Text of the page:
The other villain of the piece is the beautiful arsehole that is Dick Jones. Ronny Cox plays Jones with a ruthlessness that is a sight to behold. Without Jones, Boddicker wouldn’t have reached the levels of power he has. It’s a relationship where I don’t think either of them really like the other but they know to get what they want, they need the other. Jones couldn’t have regained favour at OCP if he hadn’t had Bob Morton killed off. He wouldn’t have been able to do that without someone like Boddicker, but I suspect he would have found another way to get Morton out of the picture, maybe like Kenny at the start of the movie. It could have taken longer though and I don’t get the impression that Jones has much patience. I think Jones would abandon Boddicker as well if he thought it wasn’t profitable any more, although I suspect that Boddicker wouldn’t take it laying down.

The Score

The sound of the film is very militaristic, and there’s a sense of urgency to it. It fits the tone of the movie and I don’t think it’ll be quite the same if the production had gone a different way with it.

Ann Lewis

Nancy Allen nails the character of Ann Lewis. She played the role with a strong masculine element to it (apparently she wore mens underwear while playing the character, I think the chewing of the gum added to it too), but never is Lewis ridiculed for this. Nor is there any sexualisation of the character or an attempt to make her some sort of love interest to Murphy/RoboCop. If they had done that it would have destroyed a strong portion of Murphy’s character as he was dedicated to his wife.

Lewis is an incredibly competent officer and holds her own against these nasty male villains for the most part. Allen also has a way of taking control in her scenes. With such powerful performances from Peter Weller and Kurtwood Smith in particular some actors got a little lost, thats not a critique of them. Weller and Smith really embodied their characters, and Allen holds her own against them. I think casting her was a stroke of genius because she does have the acting chops to not get lost in the background.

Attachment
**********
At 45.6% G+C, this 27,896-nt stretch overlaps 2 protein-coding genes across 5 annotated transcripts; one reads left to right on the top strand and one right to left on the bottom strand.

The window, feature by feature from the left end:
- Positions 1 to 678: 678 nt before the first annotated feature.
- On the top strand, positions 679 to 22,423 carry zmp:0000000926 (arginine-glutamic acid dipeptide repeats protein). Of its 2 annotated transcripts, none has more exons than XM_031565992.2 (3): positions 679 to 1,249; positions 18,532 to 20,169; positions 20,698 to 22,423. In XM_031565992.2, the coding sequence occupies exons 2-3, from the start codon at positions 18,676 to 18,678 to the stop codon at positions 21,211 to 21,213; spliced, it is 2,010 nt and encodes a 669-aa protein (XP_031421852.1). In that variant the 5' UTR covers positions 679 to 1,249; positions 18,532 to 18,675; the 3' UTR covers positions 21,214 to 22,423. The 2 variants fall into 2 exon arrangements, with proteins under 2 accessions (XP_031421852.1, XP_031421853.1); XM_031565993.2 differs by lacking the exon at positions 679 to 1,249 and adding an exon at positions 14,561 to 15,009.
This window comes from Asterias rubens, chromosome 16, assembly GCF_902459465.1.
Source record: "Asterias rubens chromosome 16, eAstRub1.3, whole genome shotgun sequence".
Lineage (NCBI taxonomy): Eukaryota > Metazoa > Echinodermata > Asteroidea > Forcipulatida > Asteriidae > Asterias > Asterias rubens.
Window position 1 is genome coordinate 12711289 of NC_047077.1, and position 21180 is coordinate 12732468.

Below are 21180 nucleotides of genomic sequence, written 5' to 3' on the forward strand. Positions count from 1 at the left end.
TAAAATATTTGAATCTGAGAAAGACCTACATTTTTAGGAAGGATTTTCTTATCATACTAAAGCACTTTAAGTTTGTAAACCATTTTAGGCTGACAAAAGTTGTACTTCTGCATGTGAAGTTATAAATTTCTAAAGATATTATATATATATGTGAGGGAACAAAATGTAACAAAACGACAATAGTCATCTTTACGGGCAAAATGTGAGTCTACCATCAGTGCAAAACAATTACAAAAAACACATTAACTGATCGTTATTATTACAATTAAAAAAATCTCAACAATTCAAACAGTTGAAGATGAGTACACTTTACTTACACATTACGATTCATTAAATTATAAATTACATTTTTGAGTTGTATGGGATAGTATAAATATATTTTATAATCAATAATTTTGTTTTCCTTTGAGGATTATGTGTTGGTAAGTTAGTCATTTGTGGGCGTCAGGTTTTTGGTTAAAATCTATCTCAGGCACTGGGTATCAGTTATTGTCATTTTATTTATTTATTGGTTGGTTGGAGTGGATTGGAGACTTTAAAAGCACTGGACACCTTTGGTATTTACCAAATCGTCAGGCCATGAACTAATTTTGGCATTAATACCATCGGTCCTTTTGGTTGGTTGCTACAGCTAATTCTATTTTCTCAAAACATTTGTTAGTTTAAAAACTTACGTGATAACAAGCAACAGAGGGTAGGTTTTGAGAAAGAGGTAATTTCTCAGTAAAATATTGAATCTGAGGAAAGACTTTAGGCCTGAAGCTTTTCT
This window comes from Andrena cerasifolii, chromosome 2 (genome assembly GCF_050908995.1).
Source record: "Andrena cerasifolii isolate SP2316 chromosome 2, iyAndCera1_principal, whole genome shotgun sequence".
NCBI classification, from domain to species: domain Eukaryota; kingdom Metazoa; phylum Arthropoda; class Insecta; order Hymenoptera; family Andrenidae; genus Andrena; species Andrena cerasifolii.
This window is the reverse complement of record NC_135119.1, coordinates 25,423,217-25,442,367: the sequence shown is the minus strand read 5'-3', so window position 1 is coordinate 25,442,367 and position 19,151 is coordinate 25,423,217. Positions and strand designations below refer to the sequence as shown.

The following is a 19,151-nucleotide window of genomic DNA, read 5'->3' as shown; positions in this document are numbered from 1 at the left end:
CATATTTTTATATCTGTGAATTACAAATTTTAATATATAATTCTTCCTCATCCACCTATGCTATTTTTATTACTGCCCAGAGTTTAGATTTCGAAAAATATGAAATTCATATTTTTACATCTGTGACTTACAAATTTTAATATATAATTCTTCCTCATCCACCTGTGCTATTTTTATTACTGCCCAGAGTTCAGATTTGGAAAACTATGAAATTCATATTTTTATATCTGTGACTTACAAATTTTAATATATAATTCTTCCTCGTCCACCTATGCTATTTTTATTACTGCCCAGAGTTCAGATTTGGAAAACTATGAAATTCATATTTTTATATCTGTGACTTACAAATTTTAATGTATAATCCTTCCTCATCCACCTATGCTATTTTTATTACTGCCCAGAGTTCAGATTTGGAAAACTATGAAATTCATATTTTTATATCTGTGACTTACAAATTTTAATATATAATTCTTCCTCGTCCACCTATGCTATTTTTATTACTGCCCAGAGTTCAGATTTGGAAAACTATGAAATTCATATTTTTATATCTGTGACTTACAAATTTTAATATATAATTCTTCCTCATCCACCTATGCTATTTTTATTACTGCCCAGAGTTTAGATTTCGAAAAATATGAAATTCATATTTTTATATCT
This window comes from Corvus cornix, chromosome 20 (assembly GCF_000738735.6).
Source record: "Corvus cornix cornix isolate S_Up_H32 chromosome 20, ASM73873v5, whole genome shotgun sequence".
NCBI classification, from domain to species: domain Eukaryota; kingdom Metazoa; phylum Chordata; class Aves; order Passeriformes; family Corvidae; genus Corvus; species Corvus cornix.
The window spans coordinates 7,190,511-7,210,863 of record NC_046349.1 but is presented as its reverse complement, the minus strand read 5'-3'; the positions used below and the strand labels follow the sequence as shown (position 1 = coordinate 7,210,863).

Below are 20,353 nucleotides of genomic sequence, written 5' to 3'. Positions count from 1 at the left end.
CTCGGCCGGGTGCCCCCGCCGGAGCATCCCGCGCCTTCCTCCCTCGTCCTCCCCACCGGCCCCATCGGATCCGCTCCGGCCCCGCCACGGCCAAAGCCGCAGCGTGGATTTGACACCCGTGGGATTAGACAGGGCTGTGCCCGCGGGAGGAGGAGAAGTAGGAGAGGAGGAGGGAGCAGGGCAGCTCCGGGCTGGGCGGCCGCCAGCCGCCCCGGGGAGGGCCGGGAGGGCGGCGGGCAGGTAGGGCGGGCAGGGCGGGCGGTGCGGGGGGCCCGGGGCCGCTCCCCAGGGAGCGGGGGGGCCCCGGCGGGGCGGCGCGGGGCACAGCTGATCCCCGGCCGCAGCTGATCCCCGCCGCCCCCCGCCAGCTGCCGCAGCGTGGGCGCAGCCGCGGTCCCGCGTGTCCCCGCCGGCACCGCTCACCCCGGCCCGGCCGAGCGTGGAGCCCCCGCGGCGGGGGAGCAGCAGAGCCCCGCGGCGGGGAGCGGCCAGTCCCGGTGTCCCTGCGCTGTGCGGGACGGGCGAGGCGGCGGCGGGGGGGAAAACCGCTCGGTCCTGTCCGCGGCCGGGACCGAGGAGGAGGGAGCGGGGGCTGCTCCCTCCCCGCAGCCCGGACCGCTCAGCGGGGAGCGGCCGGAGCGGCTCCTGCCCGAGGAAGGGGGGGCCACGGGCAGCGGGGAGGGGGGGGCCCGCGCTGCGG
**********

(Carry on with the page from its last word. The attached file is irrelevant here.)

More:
I like the heart she brings to the film as well. There’s a couple of scenes where we need a little softness, and Allen brings that. And then kicks arse in the next scene! It’s great!

“I’d buy that for a dollar!”

The little transitional scenes of the news reports, TV show, and adverts should be out of place, but they add to the feel of society falling the film has.

Bob Morton

Just a quick note on Miguel Ferrer as Bob Morton. I felt for him when he died, although he should have tried to get out the house as opposed to trying to get the grenade, but I did feel for him. Yeah, he had his arsehole moments but overall he seemed like a semi-decent human being, especially for a senior corporate executive. But he had strength, drive, and wasn’t scared to rock the boat. 

RoboCop, on GameBoy

I had this, and it was hard! I don’t think I got very far in it. I vaguely remember persisting but I think I got to a part and couldn’t get past it. One thing that really annoyed me was when you were dealing with the man holding the woman hostage you couldn’t shoot him through the woman’s skirt like RoboCop does in the movie. Very disappointed by that!

Let’s get Bloody!

One of the most talked about elements of RoboCop is the violence and gore. Yes, it is incredibly graphic, but who cares? What in this movie is sugar coated? The only real moment it holds back is with the attempted rape, but even that isn’t easy to watch. I like to think the scumbag who got his crotch shot to nothing had a very painful life from there on.

The world we live in is one of pain, we can pretend it’s not, but it is. All over this planet we are committing vile acts against one another, animals, and the planet itself. So why not see it? We’re exposed to media which tells us a ‘happily ever after’ is attainable for all, which in my opinion can be incredibly detrimental. Life isn’t a bed of roses. Just look at some true crime documentaries. We are a brutal species but we don’t want to be reminded of what we are capable of.

In the gore though we see the villains, who have caused so much pain with their depravity getting their own brutal deaths. One of the most memorable ones is after Emil Antonowsky has driven into the vat of toxic waste and is stumbled about and bumps into the suave Leon Nash, played by Ray Wise, and then stumbles into the path of a speeding car drive by Boddicker. Just a little side note, Ray Wise hadn’t seen Paul McCrane (Antonowsky) in the makeup, so when Nash runs into Antonowsky, his reaction is real.

Nash’s demise is an explosive one as he’s screaming gleefully after dropping tonnes of scrap metal on RoboCop. Boddicker get a spike to his throat and has a little stumble as he beautifully dies, and Dick Jones is shot out a window. The people at the route of the violence, get violet deaths. Unfortunately this doesn’t reflect the real world very often. (I’m not encouraging violence, its just rare that some of the most horrific people get punished for their acts).